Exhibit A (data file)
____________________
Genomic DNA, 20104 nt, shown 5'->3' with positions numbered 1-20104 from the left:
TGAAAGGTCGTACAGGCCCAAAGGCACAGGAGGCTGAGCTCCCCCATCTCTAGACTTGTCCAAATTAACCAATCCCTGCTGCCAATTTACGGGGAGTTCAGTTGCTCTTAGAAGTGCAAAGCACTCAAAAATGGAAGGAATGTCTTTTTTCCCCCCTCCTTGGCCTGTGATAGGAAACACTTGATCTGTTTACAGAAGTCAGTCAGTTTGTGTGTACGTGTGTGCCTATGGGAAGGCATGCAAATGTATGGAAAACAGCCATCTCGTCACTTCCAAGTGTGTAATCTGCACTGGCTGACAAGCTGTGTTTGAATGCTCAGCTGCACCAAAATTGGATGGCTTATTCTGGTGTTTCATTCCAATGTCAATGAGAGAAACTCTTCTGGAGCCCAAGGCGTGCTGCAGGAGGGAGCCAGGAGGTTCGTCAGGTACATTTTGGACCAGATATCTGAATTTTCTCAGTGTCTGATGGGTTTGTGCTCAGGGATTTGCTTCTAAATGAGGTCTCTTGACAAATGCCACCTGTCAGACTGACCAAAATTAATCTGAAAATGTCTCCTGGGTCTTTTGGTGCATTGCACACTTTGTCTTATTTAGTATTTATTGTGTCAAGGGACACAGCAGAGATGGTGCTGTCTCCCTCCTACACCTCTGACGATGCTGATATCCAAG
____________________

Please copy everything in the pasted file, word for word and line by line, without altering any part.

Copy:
Genomic DNA, 20104 nt, shown 5'->3' with positions numbered 1-20104 from the left:
TGAAAGGTCGTACAGGCCCAAAGGCACAGGAGGCTGAGCTCCCCCATCTCTAGACTTGTCCAAATTAACCAATCCCTGCTGCCAATTTACGGGGAGTTCAGTTGCTCTTAGAAGTGCAAAGCACTCAAAAATGGAAGGAATGTCTTTTTTCCCCCCTCCTTGGCCTGTGATAGGAAACACTTGATCTGTTTACAGAAGTCAGTCAGTTTGTGTGTACGTGTGTGCCTATGGGAAGGCATGCAAATGTATGGAAAACAGCCATCTCGTCACTTCCAAGTGTGTAATCTGCACTGGCTGACAAGCTGTGTTTGAATGCTCAGCTGCACCAAAATTGGATGGCTTATTCTGGTGTTTCATTCCAATGTCAATGAGAGAAACTCTTCTGGAGCCCAAGGCGTGCTGCAGGAGGGAGCCAGGAGGTTCGTCAGGTACATTTTGGACCAGATATCTGAATTTTCTCAGTGTCTGATGGGTTTGTGCTCAGGGATTTGCTTCTAAATGAGGTCTCTTGACAAATGCCACCTGTCAGACTGACCAAAATTAATCTGAAAATGTCTCCTGGGTCTTTTGGTGCATTGCACACTTTGTCTTATTTAGTATTTATTGTGTCAAGGGACACAGCAGAGATGGTGCTGTCTCCCTCCTACACCTCTGACGATGCTGATATCCAAG